From Dog

Moxifloxacin is a fluoroquinolone antimicrobial drug similar to enrofloxacin and acts by inhibiting DNA gyrases within bacteria.

It has a wide range of activity against Gram-positive and Gram-negative bacteria.

This drug is primarily reserved for use against resistant strains of mycobacterium[1].

This drug has been shown to have in vitro efficacy against Mycobacterium fortuitum and Mycobacterium smegmatis[2] but weak bactericidal activity against Pseudomonas aeruginosa[3].

The recommended dose rate in dogs is 5 - 10 mg/kg given once daily. Higher doses may result in phototoxicity and intravenous use may induce a histamin-release-induced QT prolongation[4].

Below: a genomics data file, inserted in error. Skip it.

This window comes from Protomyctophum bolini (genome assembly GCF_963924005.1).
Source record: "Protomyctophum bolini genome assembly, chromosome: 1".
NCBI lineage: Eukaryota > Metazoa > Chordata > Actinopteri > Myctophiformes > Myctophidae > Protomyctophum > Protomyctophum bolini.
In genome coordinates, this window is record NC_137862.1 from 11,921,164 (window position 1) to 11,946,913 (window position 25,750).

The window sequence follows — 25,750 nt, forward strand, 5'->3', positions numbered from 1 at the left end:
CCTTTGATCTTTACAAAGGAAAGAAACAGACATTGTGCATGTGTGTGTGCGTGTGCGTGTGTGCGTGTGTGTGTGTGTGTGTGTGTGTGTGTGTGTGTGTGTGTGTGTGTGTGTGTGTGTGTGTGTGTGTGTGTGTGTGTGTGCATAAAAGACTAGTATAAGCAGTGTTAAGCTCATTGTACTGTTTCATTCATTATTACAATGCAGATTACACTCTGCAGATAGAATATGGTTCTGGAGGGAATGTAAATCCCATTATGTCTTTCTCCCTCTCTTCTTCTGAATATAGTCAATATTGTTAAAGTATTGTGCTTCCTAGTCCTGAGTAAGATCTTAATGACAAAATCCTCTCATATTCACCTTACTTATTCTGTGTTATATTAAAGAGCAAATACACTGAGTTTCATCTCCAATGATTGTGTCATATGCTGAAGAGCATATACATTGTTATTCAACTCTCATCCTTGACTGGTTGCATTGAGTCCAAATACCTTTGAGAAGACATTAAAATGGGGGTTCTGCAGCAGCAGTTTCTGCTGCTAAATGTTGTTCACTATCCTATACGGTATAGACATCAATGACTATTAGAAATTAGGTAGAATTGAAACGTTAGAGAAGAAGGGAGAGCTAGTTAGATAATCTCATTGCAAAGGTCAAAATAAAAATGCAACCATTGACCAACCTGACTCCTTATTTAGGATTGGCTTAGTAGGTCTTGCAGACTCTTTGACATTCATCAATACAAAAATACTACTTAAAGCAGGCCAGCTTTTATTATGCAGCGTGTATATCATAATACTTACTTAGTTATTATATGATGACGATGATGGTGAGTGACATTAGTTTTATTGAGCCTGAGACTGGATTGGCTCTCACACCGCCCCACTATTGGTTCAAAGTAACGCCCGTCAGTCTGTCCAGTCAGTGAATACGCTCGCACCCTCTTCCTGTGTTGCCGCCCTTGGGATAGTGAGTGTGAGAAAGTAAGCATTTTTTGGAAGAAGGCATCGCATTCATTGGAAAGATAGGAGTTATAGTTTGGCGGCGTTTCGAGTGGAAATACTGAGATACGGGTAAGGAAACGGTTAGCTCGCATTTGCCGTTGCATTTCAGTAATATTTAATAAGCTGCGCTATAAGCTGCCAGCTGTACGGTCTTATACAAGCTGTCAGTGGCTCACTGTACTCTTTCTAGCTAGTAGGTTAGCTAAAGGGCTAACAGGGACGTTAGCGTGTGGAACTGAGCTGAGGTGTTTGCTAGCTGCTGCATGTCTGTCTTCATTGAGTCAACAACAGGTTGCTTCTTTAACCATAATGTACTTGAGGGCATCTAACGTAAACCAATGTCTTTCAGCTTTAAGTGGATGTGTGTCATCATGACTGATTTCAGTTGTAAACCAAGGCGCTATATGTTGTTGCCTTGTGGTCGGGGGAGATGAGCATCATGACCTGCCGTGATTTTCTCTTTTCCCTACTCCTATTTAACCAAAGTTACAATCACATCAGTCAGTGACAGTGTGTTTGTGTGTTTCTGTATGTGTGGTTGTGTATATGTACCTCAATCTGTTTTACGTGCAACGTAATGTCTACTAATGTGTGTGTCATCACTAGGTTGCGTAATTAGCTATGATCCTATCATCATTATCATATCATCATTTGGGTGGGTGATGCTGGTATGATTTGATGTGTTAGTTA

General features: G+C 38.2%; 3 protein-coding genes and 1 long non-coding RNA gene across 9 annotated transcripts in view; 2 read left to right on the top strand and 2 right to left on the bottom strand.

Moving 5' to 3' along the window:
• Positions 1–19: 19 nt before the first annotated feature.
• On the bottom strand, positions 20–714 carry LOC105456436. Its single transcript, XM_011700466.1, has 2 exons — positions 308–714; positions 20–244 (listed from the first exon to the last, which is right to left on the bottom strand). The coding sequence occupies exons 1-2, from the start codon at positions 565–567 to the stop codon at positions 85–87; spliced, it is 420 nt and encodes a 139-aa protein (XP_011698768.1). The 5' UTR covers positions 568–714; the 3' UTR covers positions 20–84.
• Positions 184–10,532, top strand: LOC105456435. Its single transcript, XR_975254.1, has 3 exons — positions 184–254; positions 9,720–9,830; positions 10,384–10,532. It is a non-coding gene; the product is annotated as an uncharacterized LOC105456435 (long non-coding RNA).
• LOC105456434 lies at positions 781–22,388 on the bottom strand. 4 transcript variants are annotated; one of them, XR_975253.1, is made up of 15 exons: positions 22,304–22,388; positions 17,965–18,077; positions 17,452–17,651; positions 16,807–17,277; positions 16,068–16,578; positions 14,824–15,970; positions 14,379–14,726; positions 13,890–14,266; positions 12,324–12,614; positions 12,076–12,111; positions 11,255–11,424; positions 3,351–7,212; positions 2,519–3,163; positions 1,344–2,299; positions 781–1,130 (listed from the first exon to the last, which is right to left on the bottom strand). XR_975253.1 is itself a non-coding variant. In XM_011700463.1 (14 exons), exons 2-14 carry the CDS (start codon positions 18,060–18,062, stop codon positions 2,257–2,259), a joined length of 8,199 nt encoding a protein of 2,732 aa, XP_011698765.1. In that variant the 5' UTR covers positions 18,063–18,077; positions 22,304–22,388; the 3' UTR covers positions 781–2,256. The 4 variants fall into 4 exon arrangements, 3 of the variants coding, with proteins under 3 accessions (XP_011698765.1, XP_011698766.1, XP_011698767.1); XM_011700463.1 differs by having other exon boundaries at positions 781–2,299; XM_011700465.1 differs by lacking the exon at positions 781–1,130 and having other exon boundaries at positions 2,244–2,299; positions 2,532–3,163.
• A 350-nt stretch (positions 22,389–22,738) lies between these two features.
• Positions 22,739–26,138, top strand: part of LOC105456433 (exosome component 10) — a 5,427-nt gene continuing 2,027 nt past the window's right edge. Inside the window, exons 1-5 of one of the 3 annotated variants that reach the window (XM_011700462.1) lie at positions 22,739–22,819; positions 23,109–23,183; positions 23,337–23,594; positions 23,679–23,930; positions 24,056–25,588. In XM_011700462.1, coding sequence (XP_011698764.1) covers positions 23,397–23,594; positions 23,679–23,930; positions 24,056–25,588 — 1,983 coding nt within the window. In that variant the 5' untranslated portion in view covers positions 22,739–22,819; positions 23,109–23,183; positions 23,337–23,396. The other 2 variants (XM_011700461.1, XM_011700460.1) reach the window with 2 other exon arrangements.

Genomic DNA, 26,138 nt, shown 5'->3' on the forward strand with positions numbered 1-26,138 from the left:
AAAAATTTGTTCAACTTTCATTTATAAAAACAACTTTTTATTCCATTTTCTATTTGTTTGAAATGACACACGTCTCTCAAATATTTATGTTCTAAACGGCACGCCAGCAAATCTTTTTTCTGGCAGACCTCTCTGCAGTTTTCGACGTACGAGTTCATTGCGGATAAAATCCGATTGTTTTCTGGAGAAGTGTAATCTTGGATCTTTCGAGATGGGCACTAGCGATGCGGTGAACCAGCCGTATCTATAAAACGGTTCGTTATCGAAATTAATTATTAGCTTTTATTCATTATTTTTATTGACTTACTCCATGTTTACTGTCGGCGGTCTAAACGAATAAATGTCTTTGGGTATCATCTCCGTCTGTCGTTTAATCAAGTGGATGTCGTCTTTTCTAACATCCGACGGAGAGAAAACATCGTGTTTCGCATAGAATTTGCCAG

1. Malik R et al (2013) Ulcerated and nonulcerated nontuberculous cutaneous mycobacterial granulomas in cats and dogs. Vet Dermatol 24(1):146-153
  2. Govendir M et al (2011) Susceptibility of rapidly growing mycobacteria isolated from cats and dogs, to ciprofloxacin, enrofloxacin and moxifloxacin. Vet Microbiol 147(1-2):113-118
  3. Ledbetter EC et al (2007) In vitro fluoroquinolone susceptibility of Pseudomonas aeruginosa isolates from dogs with ulcerative keratitis. Am J Vet Res 68(6):638-642
  4. Patmore L et al (2000) Effects of sparfloxacin, grepafloxacin, moxifloxacin, and ciprofloxacin on cardiac action potential duration. Eur J Pharmacol 406(3):449-452